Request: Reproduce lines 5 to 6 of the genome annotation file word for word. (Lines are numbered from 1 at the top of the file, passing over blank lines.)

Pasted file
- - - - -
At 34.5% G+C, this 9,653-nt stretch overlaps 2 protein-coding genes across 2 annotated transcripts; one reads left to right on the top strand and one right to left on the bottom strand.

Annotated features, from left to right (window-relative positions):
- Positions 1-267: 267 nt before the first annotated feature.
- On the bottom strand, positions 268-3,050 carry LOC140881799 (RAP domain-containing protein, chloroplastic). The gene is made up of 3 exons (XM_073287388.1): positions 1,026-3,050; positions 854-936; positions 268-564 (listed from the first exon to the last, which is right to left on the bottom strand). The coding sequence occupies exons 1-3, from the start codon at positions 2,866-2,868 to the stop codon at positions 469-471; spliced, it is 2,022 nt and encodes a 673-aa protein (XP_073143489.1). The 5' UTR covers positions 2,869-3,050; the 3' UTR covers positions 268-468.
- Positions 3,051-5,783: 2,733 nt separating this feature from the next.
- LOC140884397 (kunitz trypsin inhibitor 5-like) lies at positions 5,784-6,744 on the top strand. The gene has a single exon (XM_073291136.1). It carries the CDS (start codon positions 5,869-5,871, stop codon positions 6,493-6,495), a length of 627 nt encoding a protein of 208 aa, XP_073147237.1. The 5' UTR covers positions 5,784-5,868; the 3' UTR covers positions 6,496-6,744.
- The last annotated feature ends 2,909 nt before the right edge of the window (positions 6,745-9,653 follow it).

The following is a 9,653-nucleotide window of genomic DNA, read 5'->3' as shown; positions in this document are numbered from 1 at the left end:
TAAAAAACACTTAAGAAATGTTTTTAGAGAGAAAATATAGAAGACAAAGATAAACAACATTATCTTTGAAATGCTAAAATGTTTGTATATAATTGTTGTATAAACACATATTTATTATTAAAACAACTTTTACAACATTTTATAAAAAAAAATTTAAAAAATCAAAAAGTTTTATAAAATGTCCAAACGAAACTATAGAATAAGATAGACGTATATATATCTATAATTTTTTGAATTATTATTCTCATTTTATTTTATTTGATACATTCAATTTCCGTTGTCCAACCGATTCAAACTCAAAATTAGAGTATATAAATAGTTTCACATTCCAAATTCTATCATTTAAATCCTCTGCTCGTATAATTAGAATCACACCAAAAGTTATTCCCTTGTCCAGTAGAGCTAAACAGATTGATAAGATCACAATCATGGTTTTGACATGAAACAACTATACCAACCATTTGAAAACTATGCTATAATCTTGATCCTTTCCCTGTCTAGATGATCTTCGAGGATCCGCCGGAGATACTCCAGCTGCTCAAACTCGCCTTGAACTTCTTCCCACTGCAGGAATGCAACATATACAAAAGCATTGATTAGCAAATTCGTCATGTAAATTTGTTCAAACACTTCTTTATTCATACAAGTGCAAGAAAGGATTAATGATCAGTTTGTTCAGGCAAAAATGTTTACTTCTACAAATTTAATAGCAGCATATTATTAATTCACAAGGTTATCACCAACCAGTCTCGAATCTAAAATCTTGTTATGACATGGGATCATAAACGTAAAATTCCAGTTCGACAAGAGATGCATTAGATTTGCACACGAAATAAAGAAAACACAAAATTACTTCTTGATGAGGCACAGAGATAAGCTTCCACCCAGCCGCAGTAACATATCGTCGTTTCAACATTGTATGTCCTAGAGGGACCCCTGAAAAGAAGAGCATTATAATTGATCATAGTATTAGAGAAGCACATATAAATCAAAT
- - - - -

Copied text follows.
- Positions 3,051-5,783: 2,733 nt separating this feature from the next.
- LOC140884397 (kunitz trypsin inhibitor 5-like) lies at positions 5,784-6,744 on the top strand. The gene has a single exon (XM_073291136.1). It carries the CDS (start codon positions 5,869-5,871, stop codon positions 6,493-6,495), a length of 627 nt encoding a protein of 208 aa, XP_073147237.1. The 5' UTR covers positions 5,784-5,868; the 3' UTR covers positions 6,496-6,744.